Students displaced by Katrina are welcomed by Virginia Tech
Numerous Virginia Tech administrators, faculty and staff worked through the Labor Day weekend to help more than 30 students displaced by hurricane Katrina enroll at the university for the rest of the fall semester.
Twenty three undergraduate students and about 10 graduate students, most of them from Tulane University in New Orleans, had enrolled at Virginia Tech by Wednesday. The colleges of agriculture and life sciences, architecture, business, engineering, liberal arts and human sciences and science have all accepted displaced students.
Virginia Tech will cover tuition and fees through scholarships for the undergraduate students, who range from freshmen to seniors.
“This was a cross-departmental and community effort, and many folks interrupted their time off, abandoned houseguests and worked through the weekend to help these students get admitted, enrolled and settled in,” said Norrine Spencer, associate provost and director of undergraduate admissions for Virginia Tech.
Spencer and Jerry Via, assistant dean for the College of Science, spent the weekend with several admissions staff handling enrollments over the phone and through the online admissions site.
University Registrar Wanda Dean and her staff worked with admissions to ensure that displaced students could find space in the classes they need. Undergraduate advisors from all eight of Virginia Tech’s colleges and the University Studies Program also were on hand through the weekend to help students choose appropriate courses.
“Deciding on a college is a big decision and many of these students, after making that tough choice, were faced with being uprooted and trying to find a new school during the aftermath of Katrina,” said Amy Widner, public relations coordinator for the admissions office. “Many left New Orleans and arrived in Blacksburg with only a backpack on their shoulders.”
Administrators and staff in the Office of Student Programs also worked the weekend shift to place students in housing. About 15 of the undergraduates are being housed in dormitories on campus, said Emily Moore, interim assignments coordinator for housing. “We also have a long list of volunteer host families from Virginia Tech and the Blacksburg community,” Moore said.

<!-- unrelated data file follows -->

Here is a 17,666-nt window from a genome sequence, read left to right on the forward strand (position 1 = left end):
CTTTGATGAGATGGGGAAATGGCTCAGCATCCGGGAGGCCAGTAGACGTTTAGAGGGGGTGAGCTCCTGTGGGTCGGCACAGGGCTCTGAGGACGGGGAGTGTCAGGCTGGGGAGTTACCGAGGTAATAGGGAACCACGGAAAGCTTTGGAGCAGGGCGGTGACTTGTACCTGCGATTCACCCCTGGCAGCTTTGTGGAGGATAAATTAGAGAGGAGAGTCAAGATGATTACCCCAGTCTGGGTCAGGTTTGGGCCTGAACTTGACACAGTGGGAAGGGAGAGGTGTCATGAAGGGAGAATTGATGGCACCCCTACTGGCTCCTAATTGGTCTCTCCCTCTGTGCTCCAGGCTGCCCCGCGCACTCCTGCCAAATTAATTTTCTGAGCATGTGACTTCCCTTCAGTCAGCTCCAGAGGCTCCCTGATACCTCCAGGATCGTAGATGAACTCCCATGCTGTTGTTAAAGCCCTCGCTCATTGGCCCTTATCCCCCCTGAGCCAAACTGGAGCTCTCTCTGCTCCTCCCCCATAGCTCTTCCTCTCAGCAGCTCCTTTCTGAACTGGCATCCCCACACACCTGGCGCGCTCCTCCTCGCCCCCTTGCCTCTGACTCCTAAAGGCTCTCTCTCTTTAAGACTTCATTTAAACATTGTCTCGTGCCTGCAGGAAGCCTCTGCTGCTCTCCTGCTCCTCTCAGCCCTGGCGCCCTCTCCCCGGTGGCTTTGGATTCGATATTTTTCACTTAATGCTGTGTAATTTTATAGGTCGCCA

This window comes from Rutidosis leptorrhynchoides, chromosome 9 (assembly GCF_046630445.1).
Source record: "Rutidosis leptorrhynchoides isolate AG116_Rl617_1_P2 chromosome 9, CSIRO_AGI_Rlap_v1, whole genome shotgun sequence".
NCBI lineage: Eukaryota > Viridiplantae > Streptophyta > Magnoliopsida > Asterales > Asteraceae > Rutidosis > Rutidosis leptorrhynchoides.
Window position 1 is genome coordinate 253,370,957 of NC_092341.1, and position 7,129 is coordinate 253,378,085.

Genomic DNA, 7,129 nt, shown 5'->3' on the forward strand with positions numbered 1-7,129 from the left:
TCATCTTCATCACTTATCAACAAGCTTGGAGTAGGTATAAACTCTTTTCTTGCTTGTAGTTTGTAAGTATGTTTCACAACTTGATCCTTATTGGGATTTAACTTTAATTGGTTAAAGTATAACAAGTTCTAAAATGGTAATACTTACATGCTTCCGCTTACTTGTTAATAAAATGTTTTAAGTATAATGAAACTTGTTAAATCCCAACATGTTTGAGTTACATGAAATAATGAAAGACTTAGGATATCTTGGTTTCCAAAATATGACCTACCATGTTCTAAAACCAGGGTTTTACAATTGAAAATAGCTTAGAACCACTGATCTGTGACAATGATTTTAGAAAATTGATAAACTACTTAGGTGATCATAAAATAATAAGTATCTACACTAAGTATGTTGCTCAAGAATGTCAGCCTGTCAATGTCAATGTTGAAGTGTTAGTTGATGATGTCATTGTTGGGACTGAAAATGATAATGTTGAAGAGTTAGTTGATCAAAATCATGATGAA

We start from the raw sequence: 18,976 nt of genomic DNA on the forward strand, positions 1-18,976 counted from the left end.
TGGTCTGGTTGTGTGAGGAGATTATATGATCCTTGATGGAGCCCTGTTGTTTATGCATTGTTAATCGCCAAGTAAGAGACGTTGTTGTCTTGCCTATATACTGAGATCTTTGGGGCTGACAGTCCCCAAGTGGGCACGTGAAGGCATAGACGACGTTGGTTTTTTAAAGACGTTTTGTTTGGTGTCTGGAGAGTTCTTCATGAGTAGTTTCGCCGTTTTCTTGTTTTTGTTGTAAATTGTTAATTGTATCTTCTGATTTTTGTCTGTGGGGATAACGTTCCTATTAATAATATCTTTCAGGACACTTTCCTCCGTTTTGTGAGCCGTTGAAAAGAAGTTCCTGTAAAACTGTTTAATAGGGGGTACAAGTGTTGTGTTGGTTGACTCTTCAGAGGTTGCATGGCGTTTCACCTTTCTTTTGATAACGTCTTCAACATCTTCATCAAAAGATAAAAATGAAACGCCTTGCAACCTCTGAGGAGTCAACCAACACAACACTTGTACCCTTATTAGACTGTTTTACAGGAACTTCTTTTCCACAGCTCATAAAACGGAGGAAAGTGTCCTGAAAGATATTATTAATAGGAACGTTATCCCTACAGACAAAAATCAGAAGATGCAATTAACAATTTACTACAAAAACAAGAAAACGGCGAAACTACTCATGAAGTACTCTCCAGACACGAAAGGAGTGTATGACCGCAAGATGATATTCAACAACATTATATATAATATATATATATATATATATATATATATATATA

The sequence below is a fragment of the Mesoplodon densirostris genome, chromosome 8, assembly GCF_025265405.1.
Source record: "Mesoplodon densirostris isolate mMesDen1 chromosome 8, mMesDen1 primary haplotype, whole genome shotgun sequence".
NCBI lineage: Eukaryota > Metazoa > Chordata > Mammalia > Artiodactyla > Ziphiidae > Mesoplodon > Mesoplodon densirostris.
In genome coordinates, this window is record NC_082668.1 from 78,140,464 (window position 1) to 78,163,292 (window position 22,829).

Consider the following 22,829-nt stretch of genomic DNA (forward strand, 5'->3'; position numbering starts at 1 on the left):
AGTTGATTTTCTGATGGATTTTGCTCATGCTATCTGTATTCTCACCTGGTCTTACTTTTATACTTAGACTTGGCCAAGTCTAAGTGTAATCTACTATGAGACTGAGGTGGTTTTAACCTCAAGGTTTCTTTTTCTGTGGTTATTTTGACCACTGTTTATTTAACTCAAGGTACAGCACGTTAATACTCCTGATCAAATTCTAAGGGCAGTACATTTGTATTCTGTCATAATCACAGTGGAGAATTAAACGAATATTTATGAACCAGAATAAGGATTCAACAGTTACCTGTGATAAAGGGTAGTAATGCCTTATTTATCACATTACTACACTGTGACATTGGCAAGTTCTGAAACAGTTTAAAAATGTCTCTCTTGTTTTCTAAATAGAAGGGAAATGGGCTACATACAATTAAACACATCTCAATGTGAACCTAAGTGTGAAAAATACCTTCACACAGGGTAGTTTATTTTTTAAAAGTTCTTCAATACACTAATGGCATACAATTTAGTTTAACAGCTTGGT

Edward Spencer, associate vice president for student affairs, and student programs staff are working with the undergraduates individually regarding housing costs and hope to find scholarships and other funds to cover the costs.
Foxridge Apartment Homes in Blacksburg agreed to offer month-to-month leases to displaced students and also kept their office staffed during the holiday weekend to take calls, Widner said.
About 10 displaced graduate students are enrolled for the semester at Virginia Tech, said Karen DePauw, vice provost for graduate studies and dean of the Graduate School, who worked through the weekend with her assistant, Nancy Feuerbach, to admit the students. Two are displaced Tulane employees who are taking MBA courses at Virginia Tech’s center in Richmond, and the rest are on the Blacksburg campus.
The graduate school waived application fees for the displaced students and a number of Blacksburg-area graduate students and faculty have opened their homes to the visitors, DePauw said. There is no deadline yet for the enrollment of the graduate students and applications are being considered on an individual basis, she said.